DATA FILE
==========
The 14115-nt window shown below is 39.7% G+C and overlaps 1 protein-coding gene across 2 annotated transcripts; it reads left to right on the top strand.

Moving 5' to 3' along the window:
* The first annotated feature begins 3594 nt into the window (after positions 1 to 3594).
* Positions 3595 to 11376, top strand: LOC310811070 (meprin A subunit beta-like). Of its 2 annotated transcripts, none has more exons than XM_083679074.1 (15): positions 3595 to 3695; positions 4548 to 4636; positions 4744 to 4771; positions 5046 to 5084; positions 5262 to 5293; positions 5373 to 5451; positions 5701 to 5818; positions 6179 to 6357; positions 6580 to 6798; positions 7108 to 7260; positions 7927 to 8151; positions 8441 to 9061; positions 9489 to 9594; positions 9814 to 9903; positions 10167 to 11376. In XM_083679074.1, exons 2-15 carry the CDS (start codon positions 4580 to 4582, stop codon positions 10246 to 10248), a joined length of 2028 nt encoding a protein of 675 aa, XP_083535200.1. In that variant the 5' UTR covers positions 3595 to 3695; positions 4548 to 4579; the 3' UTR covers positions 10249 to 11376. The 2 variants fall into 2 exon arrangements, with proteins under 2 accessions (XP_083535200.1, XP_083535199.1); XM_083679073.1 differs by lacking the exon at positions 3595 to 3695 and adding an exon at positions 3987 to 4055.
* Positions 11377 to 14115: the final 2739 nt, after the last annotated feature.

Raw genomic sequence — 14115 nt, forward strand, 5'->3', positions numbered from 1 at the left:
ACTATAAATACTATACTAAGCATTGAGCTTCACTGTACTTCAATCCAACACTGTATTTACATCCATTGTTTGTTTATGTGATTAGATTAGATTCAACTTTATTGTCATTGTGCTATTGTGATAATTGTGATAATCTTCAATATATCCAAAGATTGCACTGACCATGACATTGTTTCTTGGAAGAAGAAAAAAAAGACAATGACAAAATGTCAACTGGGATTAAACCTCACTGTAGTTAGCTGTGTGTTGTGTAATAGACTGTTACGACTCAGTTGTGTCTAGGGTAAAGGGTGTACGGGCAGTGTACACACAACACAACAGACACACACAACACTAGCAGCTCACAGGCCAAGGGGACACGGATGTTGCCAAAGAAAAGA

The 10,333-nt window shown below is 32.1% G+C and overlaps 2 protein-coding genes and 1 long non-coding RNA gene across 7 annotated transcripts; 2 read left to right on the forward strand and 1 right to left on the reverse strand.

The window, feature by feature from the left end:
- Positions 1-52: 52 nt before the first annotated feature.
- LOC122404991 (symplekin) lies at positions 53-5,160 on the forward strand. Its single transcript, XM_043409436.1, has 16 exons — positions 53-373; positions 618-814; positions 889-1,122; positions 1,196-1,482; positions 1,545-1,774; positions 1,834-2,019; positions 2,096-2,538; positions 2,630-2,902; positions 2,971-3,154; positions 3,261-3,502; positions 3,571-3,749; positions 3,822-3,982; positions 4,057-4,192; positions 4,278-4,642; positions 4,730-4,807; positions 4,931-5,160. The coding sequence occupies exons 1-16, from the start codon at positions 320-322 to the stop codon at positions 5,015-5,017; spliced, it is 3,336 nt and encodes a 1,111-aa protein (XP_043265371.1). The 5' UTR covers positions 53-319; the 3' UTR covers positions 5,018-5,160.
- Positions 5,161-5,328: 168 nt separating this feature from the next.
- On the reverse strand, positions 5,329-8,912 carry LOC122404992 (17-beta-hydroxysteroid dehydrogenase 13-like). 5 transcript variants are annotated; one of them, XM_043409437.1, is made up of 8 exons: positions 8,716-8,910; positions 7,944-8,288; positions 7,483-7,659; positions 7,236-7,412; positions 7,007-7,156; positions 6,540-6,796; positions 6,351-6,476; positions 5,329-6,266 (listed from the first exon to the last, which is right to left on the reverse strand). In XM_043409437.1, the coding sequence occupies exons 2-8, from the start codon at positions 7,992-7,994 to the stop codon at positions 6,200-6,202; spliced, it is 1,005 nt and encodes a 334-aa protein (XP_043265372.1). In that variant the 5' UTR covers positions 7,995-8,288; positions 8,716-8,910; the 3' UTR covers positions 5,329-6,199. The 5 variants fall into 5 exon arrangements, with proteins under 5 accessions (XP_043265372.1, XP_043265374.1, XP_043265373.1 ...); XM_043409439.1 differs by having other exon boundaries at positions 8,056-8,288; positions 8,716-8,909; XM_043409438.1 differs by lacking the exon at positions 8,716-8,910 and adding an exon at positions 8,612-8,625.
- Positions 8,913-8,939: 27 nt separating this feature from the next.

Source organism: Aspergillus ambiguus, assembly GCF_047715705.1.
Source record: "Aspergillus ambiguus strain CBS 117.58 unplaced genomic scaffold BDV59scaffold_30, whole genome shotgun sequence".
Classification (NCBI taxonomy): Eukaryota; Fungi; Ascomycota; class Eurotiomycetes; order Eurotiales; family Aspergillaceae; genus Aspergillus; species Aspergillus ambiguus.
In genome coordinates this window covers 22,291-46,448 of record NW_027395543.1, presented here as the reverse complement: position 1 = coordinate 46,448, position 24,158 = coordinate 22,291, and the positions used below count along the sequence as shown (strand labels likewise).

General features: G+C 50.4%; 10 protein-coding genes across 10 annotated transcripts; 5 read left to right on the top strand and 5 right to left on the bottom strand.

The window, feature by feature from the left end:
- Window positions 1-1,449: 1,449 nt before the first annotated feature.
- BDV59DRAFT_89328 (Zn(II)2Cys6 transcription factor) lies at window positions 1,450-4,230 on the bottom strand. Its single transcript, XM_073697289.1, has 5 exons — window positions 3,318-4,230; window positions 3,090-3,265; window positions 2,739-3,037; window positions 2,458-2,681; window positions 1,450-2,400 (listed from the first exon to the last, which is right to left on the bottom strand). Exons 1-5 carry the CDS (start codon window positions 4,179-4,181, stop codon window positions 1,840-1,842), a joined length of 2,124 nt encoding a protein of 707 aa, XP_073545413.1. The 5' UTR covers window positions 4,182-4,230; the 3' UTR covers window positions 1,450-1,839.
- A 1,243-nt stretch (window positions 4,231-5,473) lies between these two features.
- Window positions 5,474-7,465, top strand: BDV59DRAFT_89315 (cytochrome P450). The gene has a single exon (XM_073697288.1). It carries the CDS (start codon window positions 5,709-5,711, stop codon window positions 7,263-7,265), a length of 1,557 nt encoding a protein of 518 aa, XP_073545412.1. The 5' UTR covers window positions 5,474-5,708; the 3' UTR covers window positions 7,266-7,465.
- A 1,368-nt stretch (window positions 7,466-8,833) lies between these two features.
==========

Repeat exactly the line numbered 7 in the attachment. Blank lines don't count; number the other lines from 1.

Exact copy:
ACTATAAATACTATACTAAGCATTGAGCTTCACTGTACTTCAATCCAACACTGTATTTACATCCATTGTTTGTTTATGTGATTAGATTAGATTCAACTTTATTGTCATTGTGCTATTGTGATAATTGTGATAATCTTCAATATATCCAAAGATTGCACTGACCATGACATTGTTTCTTGGAAGAAGAAAAAAAAGACAATGACAAAATGTCAACTGGGATTAAACCTCACTGTAGTTAGCTGTGTGTTGTGTAATAGACTGTTACGACTCAGTTGTGTCTAGGGTAAAGGGTGTACGGGCAGTGTACACACAACACAACAGACACACACAACACTAGCAGCTCACAGGCCAAGGGGACACGGATGTTGCCAAAGAAAAGA